An earthquake measuring 4.3 magnitude and located roughly 200 km north of Ottawa shook the region lightly Saturday afternoon.
According to Earthquakes Canada, a branch of the federal department of Natural Resources, the quake struck at 3:03 pm Saturday, at a spot 46.93 north longitude and 75.92 west at a depth of 18 km.
The quake was just the latest in what’s known as the Western Quebec Seismic Zone, an area that stretches roughly from Montreal to Temiscaming.
Other recent earthquakes include a 3.3 magnitude quake at a point about 10 km south of Petawawa on May 14, 2016, a 5.2 quake northeast of Shawville in May 2013, and a 5.0 earthquake in June 2010 near Val-des-Bois, Quebec.
According to the Earthquakes Canada website, “magnitude” is a measure of the amount of energy released during an earthquake, frequently described using the Richter scale.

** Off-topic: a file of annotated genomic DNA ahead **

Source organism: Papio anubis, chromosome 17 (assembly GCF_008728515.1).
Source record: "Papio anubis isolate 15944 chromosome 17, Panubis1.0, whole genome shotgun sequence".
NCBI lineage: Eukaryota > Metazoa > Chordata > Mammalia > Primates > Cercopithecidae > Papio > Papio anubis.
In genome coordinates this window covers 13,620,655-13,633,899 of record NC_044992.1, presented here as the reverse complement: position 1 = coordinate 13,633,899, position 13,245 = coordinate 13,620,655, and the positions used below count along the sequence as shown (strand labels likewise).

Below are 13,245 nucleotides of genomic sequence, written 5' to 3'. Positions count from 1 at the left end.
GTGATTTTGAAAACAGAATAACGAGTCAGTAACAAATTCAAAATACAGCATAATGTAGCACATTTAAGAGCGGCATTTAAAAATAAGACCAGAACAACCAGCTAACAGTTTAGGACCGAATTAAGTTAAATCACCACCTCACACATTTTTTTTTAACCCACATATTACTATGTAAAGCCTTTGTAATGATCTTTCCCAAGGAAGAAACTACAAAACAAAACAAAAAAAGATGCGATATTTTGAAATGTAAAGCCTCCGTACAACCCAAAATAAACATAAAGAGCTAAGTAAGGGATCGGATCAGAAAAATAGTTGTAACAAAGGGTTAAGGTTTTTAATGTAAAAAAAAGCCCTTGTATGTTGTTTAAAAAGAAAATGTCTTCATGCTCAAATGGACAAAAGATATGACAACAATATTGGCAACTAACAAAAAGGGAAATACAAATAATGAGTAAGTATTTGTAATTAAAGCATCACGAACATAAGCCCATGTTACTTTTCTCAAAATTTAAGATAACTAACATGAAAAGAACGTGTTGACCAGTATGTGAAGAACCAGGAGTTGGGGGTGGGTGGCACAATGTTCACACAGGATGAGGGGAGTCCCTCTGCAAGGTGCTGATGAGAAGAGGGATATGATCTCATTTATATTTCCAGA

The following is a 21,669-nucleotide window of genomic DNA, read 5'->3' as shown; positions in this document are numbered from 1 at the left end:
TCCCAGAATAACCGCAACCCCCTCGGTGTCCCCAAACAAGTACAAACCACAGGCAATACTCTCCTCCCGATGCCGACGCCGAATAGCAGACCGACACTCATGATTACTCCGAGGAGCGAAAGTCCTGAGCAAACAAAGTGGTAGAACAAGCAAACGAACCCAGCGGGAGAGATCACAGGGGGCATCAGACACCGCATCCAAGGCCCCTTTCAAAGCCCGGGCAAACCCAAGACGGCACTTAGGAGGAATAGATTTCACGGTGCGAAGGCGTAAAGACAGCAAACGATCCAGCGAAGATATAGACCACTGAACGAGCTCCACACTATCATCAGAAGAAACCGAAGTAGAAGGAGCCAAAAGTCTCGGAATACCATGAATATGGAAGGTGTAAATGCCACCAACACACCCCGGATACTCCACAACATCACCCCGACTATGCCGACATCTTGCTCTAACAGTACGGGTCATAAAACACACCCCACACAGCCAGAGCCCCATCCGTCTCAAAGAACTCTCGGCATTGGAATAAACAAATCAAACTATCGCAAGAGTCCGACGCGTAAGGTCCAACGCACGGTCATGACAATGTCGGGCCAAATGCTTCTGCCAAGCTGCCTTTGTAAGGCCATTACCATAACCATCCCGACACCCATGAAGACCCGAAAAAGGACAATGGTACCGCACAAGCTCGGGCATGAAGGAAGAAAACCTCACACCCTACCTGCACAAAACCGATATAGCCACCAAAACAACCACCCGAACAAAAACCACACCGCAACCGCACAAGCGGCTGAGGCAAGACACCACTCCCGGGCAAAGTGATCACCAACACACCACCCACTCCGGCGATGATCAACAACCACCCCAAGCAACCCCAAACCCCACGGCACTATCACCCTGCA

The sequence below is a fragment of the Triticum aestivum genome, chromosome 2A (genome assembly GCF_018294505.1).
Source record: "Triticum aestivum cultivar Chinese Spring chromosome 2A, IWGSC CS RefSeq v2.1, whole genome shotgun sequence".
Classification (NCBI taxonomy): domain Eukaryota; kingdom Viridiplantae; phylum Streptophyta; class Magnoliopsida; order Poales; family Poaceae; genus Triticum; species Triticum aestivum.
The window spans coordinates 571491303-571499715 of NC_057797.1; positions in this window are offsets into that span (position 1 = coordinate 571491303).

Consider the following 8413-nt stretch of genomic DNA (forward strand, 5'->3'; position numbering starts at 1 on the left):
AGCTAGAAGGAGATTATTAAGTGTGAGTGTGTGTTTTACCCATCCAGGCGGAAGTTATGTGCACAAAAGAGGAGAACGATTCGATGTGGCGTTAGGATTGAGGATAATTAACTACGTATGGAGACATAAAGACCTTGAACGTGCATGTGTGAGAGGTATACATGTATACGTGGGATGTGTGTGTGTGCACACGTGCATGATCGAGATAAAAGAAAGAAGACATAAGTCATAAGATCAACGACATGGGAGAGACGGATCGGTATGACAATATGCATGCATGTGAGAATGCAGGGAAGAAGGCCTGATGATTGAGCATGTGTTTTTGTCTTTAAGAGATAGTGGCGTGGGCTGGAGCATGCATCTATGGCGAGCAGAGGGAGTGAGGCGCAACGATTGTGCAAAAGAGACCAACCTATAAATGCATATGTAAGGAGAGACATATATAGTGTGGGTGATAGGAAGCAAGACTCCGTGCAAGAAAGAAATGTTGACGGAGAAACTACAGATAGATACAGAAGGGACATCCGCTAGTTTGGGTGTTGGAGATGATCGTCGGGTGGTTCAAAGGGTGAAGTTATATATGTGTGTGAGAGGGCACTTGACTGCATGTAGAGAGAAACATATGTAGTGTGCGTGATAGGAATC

The magnitude scale is logarithmic. This means that, at the same distance, an earthquake of magnitude 6 produces vibrations with amplitudes 10 times greater than those from a magnitude 5 earthquake, and 100 times greater than those from a magnitude 4 earthquake.
The agency says earthquakes up to magnitude 5.4 are “often felt, but rarely cause damage.”
“Major” earthquakes are those of magnitude 7.0 and greater.
Of Saturday’s quake, the website says the event was “weakly felt in the Mont-Laurier and Maniwaki regions,” although it was also felt by residents in the Deep River, Chalk River area.
> for more local coverage, pick up a copy of this week’s NRT. To get the NRT delivered directly to your mail box or inbox each week, subscribe here.